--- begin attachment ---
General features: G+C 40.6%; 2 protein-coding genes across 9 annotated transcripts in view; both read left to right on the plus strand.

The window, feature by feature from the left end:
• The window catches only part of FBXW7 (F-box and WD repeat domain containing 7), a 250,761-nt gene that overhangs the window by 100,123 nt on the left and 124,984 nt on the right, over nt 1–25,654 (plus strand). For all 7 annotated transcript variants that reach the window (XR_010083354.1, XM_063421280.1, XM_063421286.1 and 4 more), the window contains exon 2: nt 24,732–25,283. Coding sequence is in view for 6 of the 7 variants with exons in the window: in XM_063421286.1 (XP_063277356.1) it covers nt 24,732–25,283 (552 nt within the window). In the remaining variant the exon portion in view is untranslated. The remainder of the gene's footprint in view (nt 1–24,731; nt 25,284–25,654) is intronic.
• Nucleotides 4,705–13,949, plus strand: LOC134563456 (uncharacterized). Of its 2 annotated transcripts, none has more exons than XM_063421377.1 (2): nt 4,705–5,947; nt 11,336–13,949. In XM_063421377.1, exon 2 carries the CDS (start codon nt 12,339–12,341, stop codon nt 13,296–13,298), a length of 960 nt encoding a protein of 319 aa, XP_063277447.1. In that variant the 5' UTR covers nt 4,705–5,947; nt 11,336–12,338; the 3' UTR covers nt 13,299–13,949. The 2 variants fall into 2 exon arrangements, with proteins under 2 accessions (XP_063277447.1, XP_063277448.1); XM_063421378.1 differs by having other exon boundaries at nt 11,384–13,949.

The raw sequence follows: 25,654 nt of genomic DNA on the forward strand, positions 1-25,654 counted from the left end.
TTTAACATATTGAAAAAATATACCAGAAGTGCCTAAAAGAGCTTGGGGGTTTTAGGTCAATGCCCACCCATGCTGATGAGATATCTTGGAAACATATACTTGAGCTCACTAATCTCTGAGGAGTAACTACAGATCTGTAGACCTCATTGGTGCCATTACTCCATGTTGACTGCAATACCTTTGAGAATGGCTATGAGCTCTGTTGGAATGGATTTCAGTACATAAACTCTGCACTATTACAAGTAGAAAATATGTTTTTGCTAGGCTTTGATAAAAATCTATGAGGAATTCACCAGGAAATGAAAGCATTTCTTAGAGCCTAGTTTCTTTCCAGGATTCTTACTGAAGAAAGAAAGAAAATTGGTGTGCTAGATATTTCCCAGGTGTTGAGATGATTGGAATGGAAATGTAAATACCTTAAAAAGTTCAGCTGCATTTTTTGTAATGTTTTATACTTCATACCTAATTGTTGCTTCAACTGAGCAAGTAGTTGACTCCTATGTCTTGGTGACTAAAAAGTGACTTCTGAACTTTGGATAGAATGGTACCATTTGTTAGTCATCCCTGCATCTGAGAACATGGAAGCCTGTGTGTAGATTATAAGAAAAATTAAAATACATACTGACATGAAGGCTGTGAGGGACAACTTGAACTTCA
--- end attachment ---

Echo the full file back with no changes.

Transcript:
General features: G+C 40.6%; 2 protein-coding genes across 9 annotated transcripts in view; both read left to right on the plus strand.

The window, feature by feature from the left end:
• The window catches only part of FBXW7 (F-box and WD repeat domain containing 7), a 250,761-nt gene that overhangs the window by 100,123 nt on the left and 124,984 nt on the right, over nt 1–25,654 (plus strand). For all 7 annotated transcript variants that reach the window (XR_010083354.1, XM_063421280.1, XM_063421286.1 and 4 more), the window contains exon 2: nt 24,732–25,283. Coding sequence is in view for 6 of the 7 variants with exons in the window: in XM_063421286.1 (XP_063277356.1) it covers nt 24,732–25,283 (552 nt within the window). In the remaining variant the exon portion in view is untranslated. The remainder of the gene's footprint in view (nt 1–24,731; nt 25,284–25,654) is intronic.
• Nucleotides 4,705–13,949, plus strand: LOC134563456 (uncharacterized). Of its 2 annotated transcripts, none has more exons than XM_063421377.1 (2): nt 4,705–5,947; nt 11,336–13,949. In XM_063421377.1, exon 2 carries the CDS (start codon nt 12,339–12,341, stop codon nt 13,296–13,298), a length of 960 nt encoding a protein of 319 aa, XP_063277447.1. In that variant the 5' UTR covers nt 4,705–5,947; nt 11,336–12,338; the 3' UTR covers nt 13,299–13,949. The 2 variants fall into 2 exon arrangements, with proteins under 2 accessions (XP_063277447.1, XP_063277448.1); XM_063421378.1 differs by having other exon boundaries at nt 11,384–13,949.

The raw sequence follows: 25,654 nt of genomic DNA on the forward strand, positions 1-25,654 counted from the left end.
TTTAACATATTGAAAAAATATACCAGAAGTGCCTAAAAGAGCTTGGGGGTTTTAGGTCAATGCCCACCCATGCTGATGAGATATCTTGGAAACATATACTTGAGCTCACTAATCTCTGAGGAGTAACTACAGATCTGTAGACCTCATTGGTGCCATTACTCCATGTTGACTGCAATACCTTTGAGAATGGCTATGAGCTCTGTTGGAATGGATTTCAGTACATAAACTCTGCACTATTACAAGTAGAAAATATGTTTTTGCTAGGCTTTGATAAAAATCTATGAGGAATTCACCAGGAAATGAAAGCATTTCTTAGAGCCTAGTTTCTTTCCAGGATTCTTACTGAAGAAAGAAAGAAAATTGGTGTGCTAGATATTTCCCAGGTGTTGAGATGATTGGAATGGAAATGTAAATACCTTAAAAAGTTCAGCTGCATTTTTTGTAATGTTTTATACTTCATACCTAATTGTTGCTTCAACTGAGCAAGTAGTTGACTCCTATGTCTTGGTGACTAAAAAGTGACTTCTGAACTTTGGATAGAATGGTACCATTTGTTAGTCATCCCTGCATCTGAGAACATGGAAGCCTGTGTGTAGATTATAAGAAAAATTAAAATACATACTGACATGAAGGCTGTGAGGGACAACTTGAACTTCA